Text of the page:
Baseline self-reported educational attainment, occupational position, sources of income, and housing tenure were used as individual indicators of SES. Highest educational qualification was grouped into ‘high’ (university degree), ‘intermediate’ (trade, apprenticeship, certificate, or diploma), and ‘low’ (no post-school qualification). Occupational position based on longest occupation held during working life was categorized into ‘high’ (higher professional and managers, lower professionals and managers, higher clerical services and sales workers), ‘medium’ (small employers and self-employed, farmers, lower supervisors and technicians), and ‘low’ (lower clerical, services, sales workers, skilled and unskilled workers) [20]. Source of income was categorized into ‘high’ (sources of income do not include any government pension), ‘intermediate’ (reliant on a government pension plus other sources of income), and ‘low’ (reliant solely on a government pension). Australia’s retirement income system comprises a means-tested age pension, mandatory occupational superannuation, and voluntary long-term savings [21]. Housing tenure was categorized as ‘owner’ (owning home outright), and ‘other’ (e.g. leasing or purchasing in a retirement village, paying rent to a private landlord, and paying rent to the government for public housing).

A cumulative SES score representing cumulative exposure to low SES from early adult life to older ages was calculated using the four individual indicators of SES at baseline, as previously conducted [13]. Educational attainment, occupational position, and source of income were coded 0–2; housing tenure was coded 0 (owners) or 1 (other). The four SES indicators were summed, resulting in a 7-level cumulative SES score with higher values corresponding to greater disadvantage.

Measures of structural and functional social support

We used longitudinal measures of marital status, living arrangements, family and non-family social network size, and social interaction score as measures of structural social support. Marital status was divided into married/defacto and single or divorced/widowed. Two separate living arrangement variables were used: living alone (yes/no) and living with children or grandchildren (yes/no). Family and non-family network size were obtained from a modified question in the Duke Social Support Index (DSSI), “How many persons within one hour travel of your home do you feel you can depend on or feel very close to?”. We then created two dichotomous variables: family and non-family support (yes = having one or more persons, no = having no one).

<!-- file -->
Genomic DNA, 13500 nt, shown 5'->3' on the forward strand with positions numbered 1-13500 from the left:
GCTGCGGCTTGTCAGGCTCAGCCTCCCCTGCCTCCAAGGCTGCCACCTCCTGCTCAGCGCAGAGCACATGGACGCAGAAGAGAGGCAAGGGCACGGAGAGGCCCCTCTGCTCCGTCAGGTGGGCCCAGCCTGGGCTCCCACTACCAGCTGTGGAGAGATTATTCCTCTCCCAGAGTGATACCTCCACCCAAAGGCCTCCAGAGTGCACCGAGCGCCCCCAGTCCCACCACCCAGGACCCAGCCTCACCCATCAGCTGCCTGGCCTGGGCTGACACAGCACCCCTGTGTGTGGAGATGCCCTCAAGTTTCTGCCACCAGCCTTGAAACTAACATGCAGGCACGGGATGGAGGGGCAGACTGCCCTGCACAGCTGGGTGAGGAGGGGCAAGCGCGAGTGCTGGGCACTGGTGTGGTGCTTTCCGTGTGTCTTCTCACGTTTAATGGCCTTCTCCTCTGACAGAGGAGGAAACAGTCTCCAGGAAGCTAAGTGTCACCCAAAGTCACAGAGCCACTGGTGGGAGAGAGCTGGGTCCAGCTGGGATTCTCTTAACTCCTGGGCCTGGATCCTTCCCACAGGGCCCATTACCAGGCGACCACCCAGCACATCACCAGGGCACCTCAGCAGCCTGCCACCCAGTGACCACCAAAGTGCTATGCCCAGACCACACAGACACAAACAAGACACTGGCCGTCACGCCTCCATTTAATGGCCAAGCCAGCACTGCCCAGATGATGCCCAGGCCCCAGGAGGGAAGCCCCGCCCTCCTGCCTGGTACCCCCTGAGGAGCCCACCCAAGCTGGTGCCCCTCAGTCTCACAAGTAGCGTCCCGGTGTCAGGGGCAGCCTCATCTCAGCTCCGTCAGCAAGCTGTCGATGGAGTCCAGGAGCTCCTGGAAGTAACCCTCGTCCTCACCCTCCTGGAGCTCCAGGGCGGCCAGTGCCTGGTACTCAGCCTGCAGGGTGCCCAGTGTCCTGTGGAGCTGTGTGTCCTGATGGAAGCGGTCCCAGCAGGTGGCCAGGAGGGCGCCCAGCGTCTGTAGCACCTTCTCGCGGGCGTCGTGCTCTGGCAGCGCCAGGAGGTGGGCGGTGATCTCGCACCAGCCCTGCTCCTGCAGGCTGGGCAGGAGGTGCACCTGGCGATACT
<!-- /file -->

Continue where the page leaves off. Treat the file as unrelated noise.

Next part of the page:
Social interaction score was based on three items of the DSSI about the number of times spent with someone that the participant does not live with, the number of times the participant talked to someone on the telephone, and the number of times the participant attended meetings of social clubs, religious meetings or other groups within the past week. Each item had eight frequency options from “none” to “seven or more”. A score of one was assigned to “none”, two points to “once or twice”, and three points to “three times or more”. The resulting social interaction score ranged between 3 to 9 which was then dichotomized at the lowest quartile (≤5).